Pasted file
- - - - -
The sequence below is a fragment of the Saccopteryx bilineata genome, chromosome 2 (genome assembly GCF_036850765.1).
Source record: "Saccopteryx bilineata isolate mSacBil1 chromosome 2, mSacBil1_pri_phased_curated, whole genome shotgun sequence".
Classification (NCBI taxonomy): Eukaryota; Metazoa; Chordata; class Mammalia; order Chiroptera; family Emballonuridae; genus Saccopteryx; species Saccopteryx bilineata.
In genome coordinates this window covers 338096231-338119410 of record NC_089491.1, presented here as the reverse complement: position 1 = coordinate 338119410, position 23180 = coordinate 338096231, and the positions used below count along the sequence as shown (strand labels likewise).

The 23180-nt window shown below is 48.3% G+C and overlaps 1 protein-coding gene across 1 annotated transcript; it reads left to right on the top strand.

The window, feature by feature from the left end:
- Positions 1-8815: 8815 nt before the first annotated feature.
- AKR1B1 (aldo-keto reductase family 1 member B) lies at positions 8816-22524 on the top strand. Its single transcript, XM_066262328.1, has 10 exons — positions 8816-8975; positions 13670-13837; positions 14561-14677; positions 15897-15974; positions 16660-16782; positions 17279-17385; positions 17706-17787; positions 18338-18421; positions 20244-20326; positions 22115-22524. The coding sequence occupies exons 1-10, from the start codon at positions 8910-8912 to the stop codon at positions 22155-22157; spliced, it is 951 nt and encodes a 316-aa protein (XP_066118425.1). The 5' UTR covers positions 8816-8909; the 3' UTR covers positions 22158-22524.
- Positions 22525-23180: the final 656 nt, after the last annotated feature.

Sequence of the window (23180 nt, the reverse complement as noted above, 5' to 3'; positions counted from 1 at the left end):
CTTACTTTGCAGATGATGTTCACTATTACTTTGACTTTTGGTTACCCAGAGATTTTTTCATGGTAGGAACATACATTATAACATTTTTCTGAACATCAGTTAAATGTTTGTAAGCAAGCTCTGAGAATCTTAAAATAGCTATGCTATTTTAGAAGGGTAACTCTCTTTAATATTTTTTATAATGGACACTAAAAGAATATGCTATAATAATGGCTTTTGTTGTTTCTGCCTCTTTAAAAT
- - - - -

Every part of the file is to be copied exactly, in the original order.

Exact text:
The sequence below is a fragment of the Saccopteryx bilineata genome, chromosome 2 (genome assembly GCF_036850765.1).
Source record: "Saccopteryx bilineata isolate mSacBil1 chromosome 2, mSacBil1_pri_phased_curated, whole genome shotgun sequence".
Classification (NCBI taxonomy): Eukaryota; Metazoa; Chordata; class Mammalia; order Chiroptera; family Emballonuridae; genus Saccopteryx; species Saccopteryx bilineata.
In genome coordinates this window covers 338096231-338119410 of record NC_089491.1, presented here as the reverse complement: position 1 = coordinate 338119410, position 23180 = coordinate 338096231, and the positions used below count along the sequence as shown (strand labels likewise).

The 23180-nt window shown below is 48.3% G+C and overlaps 1 protein-coding gene across 1 annotated transcript; it reads left to right on the top strand.

The window, feature by feature from the left end:
- Positions 1-8815: 8815 nt before the first annotated feature.
- AKR1B1 (aldo-keto reductase family 1 member B) lies at positions 8816-22524 on the top strand. Its single transcript, XM_066262328.1, has 10 exons — positions 8816-8975; positions 13670-13837; positions 14561-14677; positions 15897-15974; positions 16660-16782; positions 17279-17385; positions 17706-17787; positions 18338-18421; positions 20244-20326; positions 22115-22524. The coding sequence occupies exons 1-10, from the start codon at positions 8910-8912 to the stop codon at positions 22155-22157; spliced, it is 951 nt and encodes a 316-aa protein (XP_066118425.1). The 5' UTR covers positions 8816-8909; the 3' UTR covers positions 22158-22524.
- Positions 22525-23180: the final 656 nt, after the last annotated feature.

Sequence of the window (23180 nt, the reverse complement as noted above, 5' to 3'; positions counted from 1 at the left end):
CTTACTTTGCAGATGATGTTCACTATTACTTTGACTTTTGGTTACCCAGAGATTTTTTCATGGTAGGAACATACATTATAACATTTTTCTGAACATCAGTTAAATGTTTGTAAGCAAGCTCTGAGAATCTTAAAATAGCTATGCTATTTTAGAAGGGTAACTCTCTTTAATATTTTTTATAATGGACACTAAAAGAATATGCTATAATAATGGCTTTTGTTGTTTCTGCCTCTTTAAAAT